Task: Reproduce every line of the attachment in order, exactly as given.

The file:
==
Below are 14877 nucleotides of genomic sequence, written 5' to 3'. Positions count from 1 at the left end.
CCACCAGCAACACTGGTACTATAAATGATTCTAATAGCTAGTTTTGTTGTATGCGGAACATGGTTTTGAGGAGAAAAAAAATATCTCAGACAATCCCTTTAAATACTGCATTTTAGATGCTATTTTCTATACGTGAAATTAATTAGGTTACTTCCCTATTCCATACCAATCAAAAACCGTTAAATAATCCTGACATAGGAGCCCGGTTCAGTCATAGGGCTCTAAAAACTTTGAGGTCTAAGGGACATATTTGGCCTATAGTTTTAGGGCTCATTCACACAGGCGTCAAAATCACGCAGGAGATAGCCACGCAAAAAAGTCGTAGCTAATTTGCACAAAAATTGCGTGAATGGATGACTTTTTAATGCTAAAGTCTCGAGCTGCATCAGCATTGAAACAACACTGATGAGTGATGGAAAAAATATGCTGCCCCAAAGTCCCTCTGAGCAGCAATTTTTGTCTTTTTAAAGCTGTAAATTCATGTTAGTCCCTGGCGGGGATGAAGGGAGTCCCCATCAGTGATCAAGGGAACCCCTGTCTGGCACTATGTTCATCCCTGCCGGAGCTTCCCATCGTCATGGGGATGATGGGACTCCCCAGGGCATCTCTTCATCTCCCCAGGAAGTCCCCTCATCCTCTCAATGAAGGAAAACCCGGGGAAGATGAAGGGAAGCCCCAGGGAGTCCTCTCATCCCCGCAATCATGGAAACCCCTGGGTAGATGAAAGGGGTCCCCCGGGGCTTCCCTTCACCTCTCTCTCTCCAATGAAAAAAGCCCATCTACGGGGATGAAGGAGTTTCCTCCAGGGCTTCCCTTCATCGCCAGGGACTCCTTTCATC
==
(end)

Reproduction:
Below are 14877 nucleotides of genomic sequence, written 5' to 3'. Positions count from 1 at the left end.
CCACCAGCAACACTGGTACTATAAATGATTCTAATAGCTAGTTTTGTTGTATGCGGAACATGGTTTTGAGGAGAAAAAAAATATCTCAGACAATCCCTTTAAATACTGCATTTTAGATGCTATTTTCTATACGTGAAATTAATTAGGTTACTTCCCTATTCCATACCAATCAAAAACCGTTAAATAATCCTGACATAGGAGCCCGGTTCAGTCATAGGGCTCTAAAAACTTTGAGGTCTAAGGGACATATTTGGCCTATAGTTTTAGGGCTCATTCACACAGGCGTCAAAATCACGCAGGAGATAGCCACGCAAAAAAGTCGTAGCTAATTTGCACAAAAATTGCGTGAATGGATGACTTTTTAATGCTAAAGTCTCGAGCTGCATCAGCATTGAAACAACACTGATGAGTGATGGAAAAAATATGCTGCCCCAAAGTCCCTCTGAGCAGCAATTTTTGTCTTTTTAAAGCTGTAAATTCATGTTAGTCCCTGGCGGGGATGAAGGGAGTCCCCATCAGTGATCAAGGGAACCCCTGTCTGGCACTATGTTCATCCCTGCCGGAGCTTCCCATCGTCATGGGGATGATGGGACTCCCCAGGGCATCTCTTCATCTCCCCAGGAAGTCCCCTCATCCTCTCAATGAAGGAAAACCCGGGGAAGATGAAGGGAAGCCCCAGGGAGTCCTCTCATCCCCGCAATCATGGAAACCCCTGGGTAGATGAAAGGGGTCCCCCGGGGCTTCCCTTCACCTCTCTCTCTCCAATGAAAAAAGCCCATCTACGGGGATGAAGGAGTTTCCTCCAGGGCTTCCCTTCATCGCCAGGGACTCCTTTCATC